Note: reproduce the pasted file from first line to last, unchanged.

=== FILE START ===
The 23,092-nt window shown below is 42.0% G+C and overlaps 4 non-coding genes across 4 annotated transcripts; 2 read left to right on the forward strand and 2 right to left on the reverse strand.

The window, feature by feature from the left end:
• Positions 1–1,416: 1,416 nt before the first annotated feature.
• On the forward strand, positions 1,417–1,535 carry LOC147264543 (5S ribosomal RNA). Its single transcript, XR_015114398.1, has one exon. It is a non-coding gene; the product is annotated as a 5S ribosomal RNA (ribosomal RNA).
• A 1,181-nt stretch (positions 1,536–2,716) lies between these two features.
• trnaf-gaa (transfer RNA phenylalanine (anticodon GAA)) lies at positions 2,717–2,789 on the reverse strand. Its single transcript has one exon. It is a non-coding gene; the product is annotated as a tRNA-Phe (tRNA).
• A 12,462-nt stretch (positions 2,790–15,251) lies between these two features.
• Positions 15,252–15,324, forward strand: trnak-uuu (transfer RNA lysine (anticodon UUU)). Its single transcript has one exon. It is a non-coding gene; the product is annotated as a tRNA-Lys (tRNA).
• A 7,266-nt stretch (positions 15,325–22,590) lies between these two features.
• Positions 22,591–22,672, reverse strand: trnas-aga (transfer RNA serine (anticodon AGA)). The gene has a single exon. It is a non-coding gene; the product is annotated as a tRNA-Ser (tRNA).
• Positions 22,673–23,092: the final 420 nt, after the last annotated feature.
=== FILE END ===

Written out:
The 23,092-nt window shown below is 42.0% G+C and overlaps 4 non-coding genes across 4 annotated transcripts; 2 read left to right on the forward strand and 2 right to left on the reverse strand.

The window, feature by feature from the left end:
• Positions 1–1,416: 1,416 nt before the first annotated feature.
• On the forward strand, positions 1,417–1,535 carry LOC147264543 (5S ribosomal RNA). Its single transcript, XR_015114398.1, has one exon. It is a non-coding gene; the product is annotated as a 5S ribosomal RNA (ribosomal RNA).
• A 1,181-nt stretch (positions 1,536–2,716) lies between these two features.
• trnaf-gaa (transfer RNA phenylalanine (anticodon GAA)) lies at positions 2,717–2,789 on the reverse strand. Its single transcript has one exon. It is a non-coding gene; the product is annotated as a tRNA-Phe (tRNA).
• A 12,462-nt stretch (positions 2,790–15,251) lies between these two features.
• Positions 15,252–15,324, forward strand: trnak-uuu (transfer RNA lysine (anticodon UUU)). Its single transcript has one exon. It is a non-coding gene; the product is annotated as a tRNA-Lys (tRNA).
• A 7,266-nt stretch (positions 15,325–22,590) lies between these two features.
• Positions 22,591–22,672, reverse strand: trnas-aga (transfer RNA serine (anticodon AGA)). The gene has a single exon. It is a non-coding gene; the product is annotated as a tRNA-Ser (tRNA).
• Positions 22,673–23,092: the final 420 nt, after the last annotated feature.